Country Living Series

Sunday, July 17, 2011

Trashy parents

Recently I drove into town to go to the library. As I turned into the parking lot, I nearly ran over a two-year-old girl, alone. I parked, walked over to her, and asked “Where’s your mommy, sweetheart?” The child pointed to a house half a block away.

I took her by the hand, then lifted her onto my hip as we walked toward the house. Seven or eight children were playing on the lawn, ranging in age from three to ten years.

“Does this little girl live here?” I asked the group, and received affirmation. “I nearly ran over her in the library parking lot.”

One of the boys ran indoors and retrieved an adult woman. The woman took one look at the toddler and yelled, “What did I tell you about staying in the yard?” She spanked the child. "Now get into your bed and stay there!"

I walked away muttering to myself.

A few years ago a similar incident happened. Don and I were driving through the same town when we spotted a three-year-old boy on the shoulder of the highway, dangerously close to stepping into traffic. We jerked to a stop and Don ran to take the child off the road. Turns out he had wandered away from the Grange building in town, where an event was taking place. When he walked into the building holding the boy by the hand, the mother ran up, relieved. She had been frantically looking for him and had no idea he had wandered so far away. She snatched him up and hugged him.

Please note the differences in outcome with both these incidences. Which mother do you like better?

There isn’t a parent alive who hasn’t temporarily misplaced a child. It's terrifying, it's soul-searching, it's frantic. But let's make one thing clear: It isn't a toddler's fault if she wanders away from an unfenced yard.

A two-year-old isn’t capable of understanding the boundaries of a yard if there’s something interesting to investigate beyond those boundaries.

Twenty years ago one of Don's friends went fishing with his four-year-old son. In a moment of inattention, the boy wandered too close to the river and drowned. The father has (literally) been an emotional wreck ever since. He has never forgiven himself for that momentary lapse.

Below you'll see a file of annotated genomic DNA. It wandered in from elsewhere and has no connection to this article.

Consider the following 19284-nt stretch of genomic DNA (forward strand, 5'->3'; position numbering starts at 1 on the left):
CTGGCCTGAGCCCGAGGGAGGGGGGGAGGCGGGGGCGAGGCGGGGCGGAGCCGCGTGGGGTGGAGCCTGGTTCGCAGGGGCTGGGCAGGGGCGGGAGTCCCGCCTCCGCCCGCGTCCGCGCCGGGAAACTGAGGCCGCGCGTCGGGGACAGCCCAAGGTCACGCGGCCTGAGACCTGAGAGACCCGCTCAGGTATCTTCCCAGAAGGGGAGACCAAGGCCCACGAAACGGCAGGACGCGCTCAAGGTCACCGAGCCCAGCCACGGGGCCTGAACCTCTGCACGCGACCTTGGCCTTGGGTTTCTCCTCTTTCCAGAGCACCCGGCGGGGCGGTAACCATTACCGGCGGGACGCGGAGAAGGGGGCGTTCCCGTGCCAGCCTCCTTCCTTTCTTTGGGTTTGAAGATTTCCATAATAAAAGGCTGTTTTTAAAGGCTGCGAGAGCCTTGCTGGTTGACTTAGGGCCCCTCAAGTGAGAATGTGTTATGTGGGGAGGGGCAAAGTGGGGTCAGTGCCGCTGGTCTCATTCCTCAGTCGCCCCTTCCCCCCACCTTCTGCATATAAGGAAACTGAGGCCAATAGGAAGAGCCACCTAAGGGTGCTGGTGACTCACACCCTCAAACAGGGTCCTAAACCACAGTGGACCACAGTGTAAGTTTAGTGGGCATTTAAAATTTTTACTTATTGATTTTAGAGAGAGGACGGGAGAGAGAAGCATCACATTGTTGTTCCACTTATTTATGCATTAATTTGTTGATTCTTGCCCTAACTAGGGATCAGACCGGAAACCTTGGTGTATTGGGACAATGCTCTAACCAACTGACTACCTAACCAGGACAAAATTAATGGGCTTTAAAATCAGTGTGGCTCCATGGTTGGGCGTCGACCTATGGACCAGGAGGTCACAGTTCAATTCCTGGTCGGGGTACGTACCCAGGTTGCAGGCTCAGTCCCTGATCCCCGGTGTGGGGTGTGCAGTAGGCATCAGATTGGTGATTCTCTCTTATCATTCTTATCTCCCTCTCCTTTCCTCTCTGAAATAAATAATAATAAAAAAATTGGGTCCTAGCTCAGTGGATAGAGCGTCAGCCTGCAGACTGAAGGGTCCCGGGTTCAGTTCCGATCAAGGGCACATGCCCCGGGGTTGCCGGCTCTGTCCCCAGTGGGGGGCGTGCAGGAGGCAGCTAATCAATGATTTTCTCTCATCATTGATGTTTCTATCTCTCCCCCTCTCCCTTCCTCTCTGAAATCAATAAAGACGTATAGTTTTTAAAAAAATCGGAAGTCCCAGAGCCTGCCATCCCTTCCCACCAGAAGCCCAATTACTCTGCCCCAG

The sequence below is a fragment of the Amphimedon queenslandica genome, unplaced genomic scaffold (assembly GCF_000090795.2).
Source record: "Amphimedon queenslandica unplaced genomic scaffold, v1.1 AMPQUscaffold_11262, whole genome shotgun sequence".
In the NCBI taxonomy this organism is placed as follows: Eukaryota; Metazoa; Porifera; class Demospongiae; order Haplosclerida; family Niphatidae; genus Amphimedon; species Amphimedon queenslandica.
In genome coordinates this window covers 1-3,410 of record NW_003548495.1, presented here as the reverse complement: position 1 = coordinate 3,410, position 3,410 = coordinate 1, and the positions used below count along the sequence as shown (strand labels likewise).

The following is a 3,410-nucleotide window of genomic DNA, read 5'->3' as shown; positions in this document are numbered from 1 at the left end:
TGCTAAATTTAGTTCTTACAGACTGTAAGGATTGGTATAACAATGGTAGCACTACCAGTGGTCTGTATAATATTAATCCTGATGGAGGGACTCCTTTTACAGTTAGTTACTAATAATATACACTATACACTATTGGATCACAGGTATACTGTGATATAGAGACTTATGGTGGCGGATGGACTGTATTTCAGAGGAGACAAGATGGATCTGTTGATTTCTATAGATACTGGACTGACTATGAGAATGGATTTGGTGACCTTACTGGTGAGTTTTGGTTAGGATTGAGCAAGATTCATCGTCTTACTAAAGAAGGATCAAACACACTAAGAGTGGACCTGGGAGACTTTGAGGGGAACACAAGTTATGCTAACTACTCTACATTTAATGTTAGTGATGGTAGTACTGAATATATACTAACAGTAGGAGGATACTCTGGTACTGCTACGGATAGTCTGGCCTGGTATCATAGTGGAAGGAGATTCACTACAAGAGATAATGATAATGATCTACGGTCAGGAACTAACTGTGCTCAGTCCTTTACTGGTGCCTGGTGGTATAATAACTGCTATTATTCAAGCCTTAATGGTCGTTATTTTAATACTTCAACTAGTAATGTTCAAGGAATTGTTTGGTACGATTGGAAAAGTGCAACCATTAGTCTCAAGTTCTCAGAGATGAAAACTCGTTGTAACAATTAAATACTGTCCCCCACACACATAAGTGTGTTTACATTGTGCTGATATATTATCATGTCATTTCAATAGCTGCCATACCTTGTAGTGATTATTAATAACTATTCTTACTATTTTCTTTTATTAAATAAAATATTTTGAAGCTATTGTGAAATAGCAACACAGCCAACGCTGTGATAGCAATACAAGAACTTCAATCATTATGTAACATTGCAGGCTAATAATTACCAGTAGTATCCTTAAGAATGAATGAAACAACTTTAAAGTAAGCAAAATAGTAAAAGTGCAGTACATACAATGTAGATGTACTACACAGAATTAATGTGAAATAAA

This kind of lapse can happen to anyone. I would never blame someone when a child wanders off… until I see their reaction when the child is (God willing) found.

That's what made me so mad about the mother of the toddler I found. Her reaction wasn’t, “Oh my God, what happened to my child?” It was, “Oh my God, how could you inconvenience me so much?”

I know there is a bell curve to humanity. There are outstanding mothers and there are abusive mothers. The vast majority of us fall in the middle because most of us are decent mothers. This woman clearly falls on the lower end. She has apparently lost the instinct to nurture and protect her child. She didn’t have the imagination to think what could potentially happen if the toddler wandered off.

There really isn’t a point to this blog post except to rant, I guess. Women like this child’s mother might lead me to despair about our culture…until I stop and look around at others who mother beautifully.


  1. I vividly remember "losing" my youngest son in a hotel. His older brothers sent him up from the pool in the elevator (I was waiting at the door of our room, with a napping baby) and he got off at the wrong floor. One looks pretty much like another, y'know?

    While logically I knew that by stopping at each of the 7 or 8 floors we would quickly find him, my panicky mind imagined a 'creeper' taking advantage of my frightened son.

    Hallelujah, but for a few tears all was well.

    But moms like the one you mentioned...? Well, you nailed it. She "lost the instinct to nurture and protect her child." But how does that happen? I think it gets seared away (like one's conscience) by repeatedly choosing self over sacrifice.

    Seeing those moms with their kids just breaks my heart. And I've had a lot of experience with it. *sigh*

  2. Years ago when my children were younger we had a neighbor who let her 5 year old and 2 year old play "wherever" in the neighborhood. One evening they ended up in our backyard with a bunch of other kids. The 5 year old played nicely with the other children but the two year old was wondering around front trying to open my car doors, amongst other things. When I noticed this child I took his hand and walked him home several houses away. The mother, who was inside, came out and said "What has he done." I then want on to explain to her that he hadn't done anything wrong but I was not the neighborhood babysitter and I was afraid for his safety. That his 5 year old brother was too young to take care of him and that she was lucky I was not some wierdo. This family had just moved into the neighborhood and didn't even know us yet. I don't know if this little boy ever ended up in anyone else's yard unattended, but I never saw him in ours again.